Flat Press Cards (try using them as “Miniature Fine Art” prints!)
Folded Press Cards
Hardcover Books
Softcover Books

Fine Art Prints
Gallery Wraps
Flat Canvas
Custom Photographic Prints


cmyk, press, print, rgb, roes
November 21, 2014

Hey, Jose! Jose Villa Mexico Workshop 2014

Richard just got back from not one, but TWO amazing weeks in Mexico. Leading the pack, Jose Villa, and his incredible team, Joel Serrato, Nancy Villa, and Lacie Hansen, ignited the quaint town of El Carmen with industry leaders Laurie Arons, Mar from Team Hair and Makeup, Summer of Grey Likes Weddings/the Mrs. Box, Shira of Martha Stewart Weddings, Melissa of Style Me Pretty, Amber Moon of Pitbulls and Posies, artist Karina Puentes, Diana of Casa de Perrin, world-renown floral designers Sarah Winward (week 1) and Sarah of Saipua (week 2) as well as local floral curator and designer Gabriella of La Musa de las Flores, and all the photographers who came from around the world for a once-in-a-lifetime experience. 

The Jose Villa Workshop team made the already beautiful Hacidenda El Carmen its photography studio, classroom, and home for two back-to-back unforgettable workshops, with fully styled shoots at neighboring Hacienda La Labor. Each session had a unique theme and style, and was jam-packed with creativity, talent, and inspiration. Beyond the beauty, the workshop was bursting with photog know-how, from expert techniques in the field and one-on-one portfolio reviews to personalized business and marketing consulting. The roars of laughs, tears of happiness, and flares of inspiration emoted from all the attendees and staff were captured, one frame after the other. #clickclickclick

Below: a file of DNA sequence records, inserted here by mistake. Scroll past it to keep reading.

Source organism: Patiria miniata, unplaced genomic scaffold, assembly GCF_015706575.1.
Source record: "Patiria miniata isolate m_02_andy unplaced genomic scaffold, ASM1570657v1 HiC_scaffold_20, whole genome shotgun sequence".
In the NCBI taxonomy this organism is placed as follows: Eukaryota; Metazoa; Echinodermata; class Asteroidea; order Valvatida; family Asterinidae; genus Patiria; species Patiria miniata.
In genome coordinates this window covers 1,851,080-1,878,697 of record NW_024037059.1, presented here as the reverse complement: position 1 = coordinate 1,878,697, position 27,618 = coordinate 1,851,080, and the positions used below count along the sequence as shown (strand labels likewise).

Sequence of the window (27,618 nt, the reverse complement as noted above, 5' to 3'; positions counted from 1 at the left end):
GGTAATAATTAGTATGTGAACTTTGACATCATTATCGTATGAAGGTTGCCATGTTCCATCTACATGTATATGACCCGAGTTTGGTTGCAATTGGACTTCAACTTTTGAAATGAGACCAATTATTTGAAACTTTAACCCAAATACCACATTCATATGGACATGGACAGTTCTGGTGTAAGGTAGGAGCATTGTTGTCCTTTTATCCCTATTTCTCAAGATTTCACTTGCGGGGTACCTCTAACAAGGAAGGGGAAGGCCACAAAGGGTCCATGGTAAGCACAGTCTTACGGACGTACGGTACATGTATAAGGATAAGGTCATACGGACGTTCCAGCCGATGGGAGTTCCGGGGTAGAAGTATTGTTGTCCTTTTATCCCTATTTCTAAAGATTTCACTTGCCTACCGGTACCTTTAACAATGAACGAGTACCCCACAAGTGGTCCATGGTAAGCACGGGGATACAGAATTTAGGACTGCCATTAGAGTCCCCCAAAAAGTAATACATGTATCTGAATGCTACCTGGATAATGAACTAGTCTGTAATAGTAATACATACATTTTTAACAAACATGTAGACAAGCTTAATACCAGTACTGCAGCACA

But, to be honest, we don’t really think telling you is the best way to get across how spectacularly mind-blowing this year’s workshops really were… That’s why we’re letting the images speak for themselves! So, go behind the scenes and see some of the incredible images from the Jose Villa Mexico Workshop 2014.







Jose Villa – Jose Villa Workshops
Joel Serrato
Nancy Villa
Lacie Hansen
Laurie Arons – Overall Design and Execution
Amber Moon of Pit Bulls and Posies – Graphic Design and Collateral Pieces
Diana Perrin of Casa de Perrin – Food Styling and Tabletop Rentals & Design
Shira SavadaMartha Stewart Weddings
Sarah Winward - Floral Design
Saipua – Floral Design
La Musa de las Flores – Local Floral Sourcing
Mar of Team Hair and Makeup – Bridal Beauty Stylist
Karina Puente Arts – Custom Artwork
Summer of Grey Likes Weddings – Fashion Styling
Fuji Film – Film
Cypress Albums – Photo Albums
Melissa of Style Me Pretty – Speaker and Editor
The Mrs. Box – Ring Boxes
Anne Robin Calligraphy – Calligraphy
Vanesa Rey – Leather Phone Case
Moore and Giles Leather – Leather Placemats
Found Rentals – Dress Form
Sweet and Saucy Shop – Cake
Creative Candles – Candles
Lihi Hod – Attire
Galia Lahav – Attire
Emily Riggs Bridal – Attire
Bel and Beau – Attire
Trumpet and Horn – Engagement Rings
Jimmy Choo – Shoes
Hacienda El Carmen – Workshop Styled Shoots/Classrooms/Lodging
Hacienda La Labor – Styled Shoot Location



Week 1
Almond Leaf Studios
Jana Morgan
Valentina Glidden
Tamara Gruner
Jesse Leake
Whitney Heard
Mariela Care (Bob Care Photography)
Justine Milton
Ana Lui Golebiewska
Michael Ferire
Veronica Lane


Week 2
Greg Finck
Jody Savage
Andy Barnhart
Olivia Leigh
Kina Wicks
Audra Wrisley
Lucy Cuneo
Blenda Montoro
Brooke Merrill
Maria Lamb (Anthem Photography)
Heather Hawkins
Erika Parker
Hannah Duffy (Wedding Belles)
Kristin la Voie
Sarah Hannam
Amelia Johnson
Bonnie Sen
Jennifer Johnson (J and J Photography)


jose villa, mexico, workshop